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Displaying items by tag: WHO

Free from Polio: World Polio Day

“We need to focus on leaving no child unvaccinated, no matter how difficult it is to reach them,” says, World Health organization (WHO) polio coordinator Mohammed Mohammedi, for twenty years. World Polio Day, 24 October, is an opportunity to recognize the work of committed WHO staff members like Mohammedi.

Polio is a virus that can cause incurable paralysis.
In 1988, polio paralysed 10 children for life every 15 minutes, in nearly every country in the world. Today, there are only 3 countries that are still fighting polio, Afghanistan, Nigeria and Pakistan.

WHO staff play an important role in polio eradication from local to global levels. For example, WHO Surveillance Officers in Somalia have trained a network of more than 500 parents, students, and community leaders to identify every case of acute flaccid paralysis to stop infection immediately.

Through these efforts, more than 16 million people are walking today who would otherwise have been paralysed for life. More than 400 million children are vaccinated every year.

However, there is more to be done. There are more children who should be vaccinated.

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Despite drop in under-five mortality rate, 7,000 newborns die every day – UN report

More must be done to stop babies from dying the day they are born, United Nations agencies said in a new report issued Thursday, which argued that life-saving know-how and technologies must be made readily available – particularly in Southern Asia and sub-Saharan Africa – where they are most needed.
Although the number of children dying before age five is at a new low – 5.6 million in 2016 compared with nearly 9.9 million in 2000 – the proportion of newborn deaths during that period has jumped from 41 to 46 per cent – or 7,000 babies.

This is according to theLevels and Trends in Child Mortality 2017, released today by the Inter-agency Group for Child Mortality Estimation (IGME) – comprised of the UN Children's Fund (UNICEF), the World Health Organization (WHO), the World Bank and the Population Division in the UN Department for Economic and Social Affairs.

“The lives of 50 million children under-five have been saved since 2000, a testament to the serious commitment by governments and development partners to tackle preventable child deaths,” said Stefan Swartling Peterson, the UN Children's Fund's (UNICEF) Chief of Health, in a joint press statement.

But without a greater effort to stop babies from dying the day they are born, or days after their birth, this progress will remain incomplete. “We have the knowledge and technologies that are required – we just need to take them where they are most needed,” he added.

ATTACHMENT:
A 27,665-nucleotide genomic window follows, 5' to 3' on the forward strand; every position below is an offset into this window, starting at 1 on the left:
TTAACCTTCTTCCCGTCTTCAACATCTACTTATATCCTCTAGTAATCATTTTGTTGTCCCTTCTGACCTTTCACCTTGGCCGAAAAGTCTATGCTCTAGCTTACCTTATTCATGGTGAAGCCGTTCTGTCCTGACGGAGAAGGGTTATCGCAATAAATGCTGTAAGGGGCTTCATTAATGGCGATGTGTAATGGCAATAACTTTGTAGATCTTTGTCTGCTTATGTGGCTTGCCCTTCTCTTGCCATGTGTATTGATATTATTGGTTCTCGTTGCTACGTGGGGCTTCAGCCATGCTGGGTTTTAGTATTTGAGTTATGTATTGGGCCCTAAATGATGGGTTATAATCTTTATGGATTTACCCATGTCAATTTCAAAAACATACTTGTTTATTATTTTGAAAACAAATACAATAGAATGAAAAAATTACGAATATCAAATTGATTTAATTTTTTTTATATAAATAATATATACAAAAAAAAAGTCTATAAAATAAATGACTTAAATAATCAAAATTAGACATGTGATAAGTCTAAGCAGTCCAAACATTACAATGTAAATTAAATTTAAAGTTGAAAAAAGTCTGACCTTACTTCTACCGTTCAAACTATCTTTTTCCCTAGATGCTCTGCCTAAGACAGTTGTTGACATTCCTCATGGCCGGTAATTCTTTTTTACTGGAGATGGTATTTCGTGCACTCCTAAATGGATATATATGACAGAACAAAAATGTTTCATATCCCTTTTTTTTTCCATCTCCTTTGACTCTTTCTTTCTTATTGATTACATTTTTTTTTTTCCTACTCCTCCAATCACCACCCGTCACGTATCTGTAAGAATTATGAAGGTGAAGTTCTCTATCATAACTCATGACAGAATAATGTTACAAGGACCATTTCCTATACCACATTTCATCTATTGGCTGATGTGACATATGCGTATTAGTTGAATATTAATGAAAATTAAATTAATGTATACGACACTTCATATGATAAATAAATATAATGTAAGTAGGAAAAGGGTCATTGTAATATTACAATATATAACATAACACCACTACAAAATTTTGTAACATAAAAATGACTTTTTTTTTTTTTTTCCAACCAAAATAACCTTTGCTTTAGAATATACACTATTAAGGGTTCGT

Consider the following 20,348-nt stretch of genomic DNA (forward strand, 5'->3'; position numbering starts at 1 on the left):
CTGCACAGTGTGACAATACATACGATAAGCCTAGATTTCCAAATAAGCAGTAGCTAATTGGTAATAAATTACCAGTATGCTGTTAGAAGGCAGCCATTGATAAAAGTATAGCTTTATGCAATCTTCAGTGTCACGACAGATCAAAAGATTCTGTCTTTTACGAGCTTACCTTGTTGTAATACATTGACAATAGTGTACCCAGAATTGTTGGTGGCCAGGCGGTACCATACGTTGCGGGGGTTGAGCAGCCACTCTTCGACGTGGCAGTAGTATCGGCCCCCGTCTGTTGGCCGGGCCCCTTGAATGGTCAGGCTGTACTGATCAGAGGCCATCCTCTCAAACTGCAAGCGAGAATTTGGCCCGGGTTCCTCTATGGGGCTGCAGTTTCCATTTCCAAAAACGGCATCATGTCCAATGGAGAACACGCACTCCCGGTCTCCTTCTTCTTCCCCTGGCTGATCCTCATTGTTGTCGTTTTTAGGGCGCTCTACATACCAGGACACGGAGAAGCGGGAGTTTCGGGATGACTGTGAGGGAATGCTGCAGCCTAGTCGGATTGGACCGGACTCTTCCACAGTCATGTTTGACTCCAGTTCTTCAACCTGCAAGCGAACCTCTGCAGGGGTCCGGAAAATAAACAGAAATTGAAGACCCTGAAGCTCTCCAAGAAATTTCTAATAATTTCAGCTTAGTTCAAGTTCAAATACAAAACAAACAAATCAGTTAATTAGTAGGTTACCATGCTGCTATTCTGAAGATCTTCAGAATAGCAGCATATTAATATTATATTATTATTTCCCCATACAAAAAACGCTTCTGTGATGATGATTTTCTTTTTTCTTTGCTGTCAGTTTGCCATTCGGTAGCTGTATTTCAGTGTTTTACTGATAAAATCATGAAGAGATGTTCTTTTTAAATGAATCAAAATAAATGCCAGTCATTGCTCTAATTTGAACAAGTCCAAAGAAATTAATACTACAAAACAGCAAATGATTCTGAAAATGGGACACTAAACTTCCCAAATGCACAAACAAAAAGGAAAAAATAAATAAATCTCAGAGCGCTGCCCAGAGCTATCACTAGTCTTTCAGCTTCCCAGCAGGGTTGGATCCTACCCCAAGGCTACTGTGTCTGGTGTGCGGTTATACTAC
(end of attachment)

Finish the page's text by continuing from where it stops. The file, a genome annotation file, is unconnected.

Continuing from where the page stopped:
Current trends suggest that between 2017 and 2030, 30 million newborns will die within first 28 days of life. As such, the agencies stress that measures must be taken to achieve universal health coverage and ensure that more newborns survive and thrive, including by serving marginalized families.


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World Mental Health Day

World Mental Health Day focuses on "Mental health in the workplace"

During our adult lives, a large proportion of our time is spent at work. A negative working environment may lead to physical and mental health problems like depression and anxiety disorders.

They are common mental disorders that have an impact on our ability to work, and to work productively. Globally, more than 300 million people suffer from depression, making it a leading cause of disability. More than 260 million are living with anxiety disorders. According to the World Health Organization, these two disorders cost the global economy US$1 trillion a year in lost productivity. Workplaces that promote mental health and support people with mental disorders are more likely to reduce absenteeism, increase productivity and benefit from associated economic gains.

Also, supportive and confidential communication with management can help people with mental disorders continue to or return to work. Access to evidence-based treatments has been shown to be beneficial for depression and other mental disorders. Because of the stigma associated with mental disorders, employers need to ensure that individuals feel supported and able to ask for support in continuing with or returning to work.

World Mental Health Day is observed on 10 October every year, with the overall objective of raising awareness of mental health issues and mobilizing efforts in support of better mental health.

I can happen to anyone, including yourself, so #LetsTalk

Read more about Mental Health Day
http://bit.ly/2hvBppi
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